The modulus important to fracturing is the ** static** linear elastic rock property, and MUST be measured by stress-strain testing as described above. Many in the industry have attempted to use the Young’s modulus determined from acoustic logs. The modulus determined in this manner represents a dynamic value, and nearly always differs greatly from static lab measurements.

Clearly this shows a trend, with static modulus always lower. However, there is significant “scatter” to the data for various rock types. In general, for a specific formation, it is best to use lab tests to determine a specific static/dynamic re-lation before sonic logs can be used quantitatively. Finally, note that while special (long spaced, di-pole, etc.) sonic logs

must be used to measure shear & compression velocity to calculate Poisson’s ration, a useable value for dynamic Young’s modulus can be found from a simple BHC Sonic (along with a density) log.

In addition to determining the basic elastic constants of Young’s modulus and Poisson’s ratio, triaxial compression testing can also be utilized to determine the confined compressive strength of the sample. If triaxial compression testing is performed at several confining pressures and coupled with unconfined compression and tensile test data, a representative failure envelope can be constructed and used to estimate formation failure.

Young’s modulus is an extremely important parameter to the fracturing process, having nearly a direct relationship with the net treating pressure, fracture geometry, fracture width, and the determination of fluid loss from pressure decline data. Since Young’s modulus can be easily measured in the laboratory, it is recommended that in any area where hydraulic fracturing is used to complete and stimulate wells, core samples be taken and triaxial compression tests conducted to determine the elastic constants. *Young’s modulus is the ONLY fracture design parameter that can be measured in advance, using laboratory testing!*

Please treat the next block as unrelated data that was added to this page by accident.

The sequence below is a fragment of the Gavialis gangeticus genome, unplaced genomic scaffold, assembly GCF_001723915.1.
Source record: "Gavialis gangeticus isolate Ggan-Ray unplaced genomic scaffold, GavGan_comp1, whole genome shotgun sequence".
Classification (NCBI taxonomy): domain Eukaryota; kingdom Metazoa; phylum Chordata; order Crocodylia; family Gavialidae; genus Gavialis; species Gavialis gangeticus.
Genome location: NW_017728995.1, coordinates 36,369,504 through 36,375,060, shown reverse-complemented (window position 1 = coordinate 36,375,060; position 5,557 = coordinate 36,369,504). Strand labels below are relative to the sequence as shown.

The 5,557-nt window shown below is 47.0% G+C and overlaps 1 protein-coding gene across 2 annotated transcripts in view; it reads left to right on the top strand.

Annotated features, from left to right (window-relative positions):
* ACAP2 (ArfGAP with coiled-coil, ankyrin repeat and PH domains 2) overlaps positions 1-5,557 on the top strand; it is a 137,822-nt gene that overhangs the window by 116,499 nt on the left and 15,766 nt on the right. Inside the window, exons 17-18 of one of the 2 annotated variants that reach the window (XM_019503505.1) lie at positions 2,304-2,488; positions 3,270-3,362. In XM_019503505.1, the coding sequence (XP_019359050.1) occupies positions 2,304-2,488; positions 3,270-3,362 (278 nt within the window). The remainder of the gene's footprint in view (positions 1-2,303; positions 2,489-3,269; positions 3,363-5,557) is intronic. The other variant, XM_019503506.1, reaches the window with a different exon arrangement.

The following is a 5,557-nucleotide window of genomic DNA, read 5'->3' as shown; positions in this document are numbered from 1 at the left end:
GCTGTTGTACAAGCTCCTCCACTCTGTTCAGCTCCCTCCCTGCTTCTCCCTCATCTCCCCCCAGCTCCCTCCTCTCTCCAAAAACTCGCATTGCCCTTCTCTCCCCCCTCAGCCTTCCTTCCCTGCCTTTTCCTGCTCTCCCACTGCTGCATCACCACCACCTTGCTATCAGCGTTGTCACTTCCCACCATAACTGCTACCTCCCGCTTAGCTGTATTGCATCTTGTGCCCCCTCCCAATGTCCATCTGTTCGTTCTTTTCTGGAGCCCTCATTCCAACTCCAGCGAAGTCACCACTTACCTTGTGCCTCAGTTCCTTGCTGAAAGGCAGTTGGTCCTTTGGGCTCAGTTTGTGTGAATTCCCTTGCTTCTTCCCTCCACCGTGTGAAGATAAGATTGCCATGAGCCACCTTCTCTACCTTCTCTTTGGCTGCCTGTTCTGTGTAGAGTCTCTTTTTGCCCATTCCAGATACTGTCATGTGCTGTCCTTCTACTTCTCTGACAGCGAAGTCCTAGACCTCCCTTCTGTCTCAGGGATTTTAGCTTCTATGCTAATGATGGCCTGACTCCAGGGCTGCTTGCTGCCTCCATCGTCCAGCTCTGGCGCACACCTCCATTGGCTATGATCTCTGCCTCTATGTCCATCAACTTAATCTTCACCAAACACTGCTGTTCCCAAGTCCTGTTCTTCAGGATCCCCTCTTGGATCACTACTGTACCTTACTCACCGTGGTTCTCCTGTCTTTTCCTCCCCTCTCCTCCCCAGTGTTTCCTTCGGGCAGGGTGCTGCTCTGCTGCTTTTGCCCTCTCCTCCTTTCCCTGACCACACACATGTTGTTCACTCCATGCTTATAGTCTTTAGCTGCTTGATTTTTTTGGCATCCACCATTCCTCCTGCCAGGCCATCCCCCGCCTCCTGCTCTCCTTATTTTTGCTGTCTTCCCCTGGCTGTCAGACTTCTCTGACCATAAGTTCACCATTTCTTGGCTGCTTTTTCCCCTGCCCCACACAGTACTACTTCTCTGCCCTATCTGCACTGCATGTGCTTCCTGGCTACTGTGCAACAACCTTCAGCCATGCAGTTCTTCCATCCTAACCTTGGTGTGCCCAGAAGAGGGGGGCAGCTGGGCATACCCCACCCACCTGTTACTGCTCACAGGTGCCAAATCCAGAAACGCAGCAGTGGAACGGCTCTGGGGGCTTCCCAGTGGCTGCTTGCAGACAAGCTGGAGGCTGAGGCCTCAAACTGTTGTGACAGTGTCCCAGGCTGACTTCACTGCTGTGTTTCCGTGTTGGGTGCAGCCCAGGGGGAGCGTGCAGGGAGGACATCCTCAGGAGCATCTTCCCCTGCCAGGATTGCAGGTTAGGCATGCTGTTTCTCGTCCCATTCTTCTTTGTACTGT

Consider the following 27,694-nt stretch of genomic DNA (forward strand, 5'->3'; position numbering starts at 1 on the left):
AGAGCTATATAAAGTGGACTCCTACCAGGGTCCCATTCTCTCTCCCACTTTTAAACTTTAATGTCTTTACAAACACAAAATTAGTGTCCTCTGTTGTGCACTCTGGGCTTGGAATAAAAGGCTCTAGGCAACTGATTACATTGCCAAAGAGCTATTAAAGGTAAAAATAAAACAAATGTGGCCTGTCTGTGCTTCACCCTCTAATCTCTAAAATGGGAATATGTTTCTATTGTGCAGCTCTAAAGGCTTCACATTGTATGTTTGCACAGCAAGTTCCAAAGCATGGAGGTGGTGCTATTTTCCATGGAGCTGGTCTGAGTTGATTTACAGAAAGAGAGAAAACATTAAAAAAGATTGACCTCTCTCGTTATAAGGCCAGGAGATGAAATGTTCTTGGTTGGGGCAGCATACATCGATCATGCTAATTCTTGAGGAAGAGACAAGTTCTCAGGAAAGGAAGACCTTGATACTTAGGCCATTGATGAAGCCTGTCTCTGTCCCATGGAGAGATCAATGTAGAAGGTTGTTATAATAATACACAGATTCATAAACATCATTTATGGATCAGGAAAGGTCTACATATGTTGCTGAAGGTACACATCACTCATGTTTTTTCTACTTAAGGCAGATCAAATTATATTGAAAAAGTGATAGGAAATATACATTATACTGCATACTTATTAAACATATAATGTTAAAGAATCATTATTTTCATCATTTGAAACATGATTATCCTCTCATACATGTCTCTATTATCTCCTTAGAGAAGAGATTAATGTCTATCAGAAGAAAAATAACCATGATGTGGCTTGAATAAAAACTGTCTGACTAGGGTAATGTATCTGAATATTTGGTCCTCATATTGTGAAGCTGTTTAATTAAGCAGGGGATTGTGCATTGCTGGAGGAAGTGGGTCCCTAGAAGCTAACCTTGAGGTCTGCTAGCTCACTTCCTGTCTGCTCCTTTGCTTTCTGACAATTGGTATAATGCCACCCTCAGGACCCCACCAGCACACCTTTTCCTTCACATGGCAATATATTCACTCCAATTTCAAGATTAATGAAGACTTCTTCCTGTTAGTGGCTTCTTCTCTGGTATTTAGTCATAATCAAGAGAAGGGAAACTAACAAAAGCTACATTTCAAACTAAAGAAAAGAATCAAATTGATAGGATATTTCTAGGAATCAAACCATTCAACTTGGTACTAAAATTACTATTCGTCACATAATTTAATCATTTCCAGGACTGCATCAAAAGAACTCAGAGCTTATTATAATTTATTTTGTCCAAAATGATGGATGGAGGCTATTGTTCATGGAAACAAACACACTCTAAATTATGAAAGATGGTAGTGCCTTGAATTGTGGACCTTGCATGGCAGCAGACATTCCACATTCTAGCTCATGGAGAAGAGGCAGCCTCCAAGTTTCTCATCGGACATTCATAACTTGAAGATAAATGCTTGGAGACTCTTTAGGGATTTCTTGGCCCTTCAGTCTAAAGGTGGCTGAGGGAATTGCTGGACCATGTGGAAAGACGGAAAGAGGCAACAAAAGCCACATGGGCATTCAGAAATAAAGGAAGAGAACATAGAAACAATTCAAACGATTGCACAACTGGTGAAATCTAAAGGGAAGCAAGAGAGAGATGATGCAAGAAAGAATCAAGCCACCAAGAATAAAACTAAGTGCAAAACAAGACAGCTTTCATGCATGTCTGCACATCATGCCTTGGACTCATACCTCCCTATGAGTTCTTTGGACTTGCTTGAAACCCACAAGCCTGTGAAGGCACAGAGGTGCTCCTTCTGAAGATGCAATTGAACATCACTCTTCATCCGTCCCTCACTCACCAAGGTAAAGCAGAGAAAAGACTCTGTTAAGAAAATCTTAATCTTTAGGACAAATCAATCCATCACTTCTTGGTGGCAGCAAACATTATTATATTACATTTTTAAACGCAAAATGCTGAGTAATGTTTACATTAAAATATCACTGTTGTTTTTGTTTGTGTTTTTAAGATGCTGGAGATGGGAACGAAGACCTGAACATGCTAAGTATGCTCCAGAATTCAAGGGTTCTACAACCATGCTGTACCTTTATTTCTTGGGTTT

Because net treating pressure is directly related to Young’s modulus, the need for accurate moduli in unconsolidated formations where frac-packing is the primary completion and well stimulation technique can’t be overstated. With this completion technique, the goal is to drive up net treating pressure (i.e. proportional to fracture width), and create wide, conductive fractures. The rate of net pressure rise, and thus fracture width are controlled by the magnitude of the modulus. Knowing the modulus prior to a fracpack can ensure the optimum completion and stimulation design, and that the required materials are available to achieve the objectives.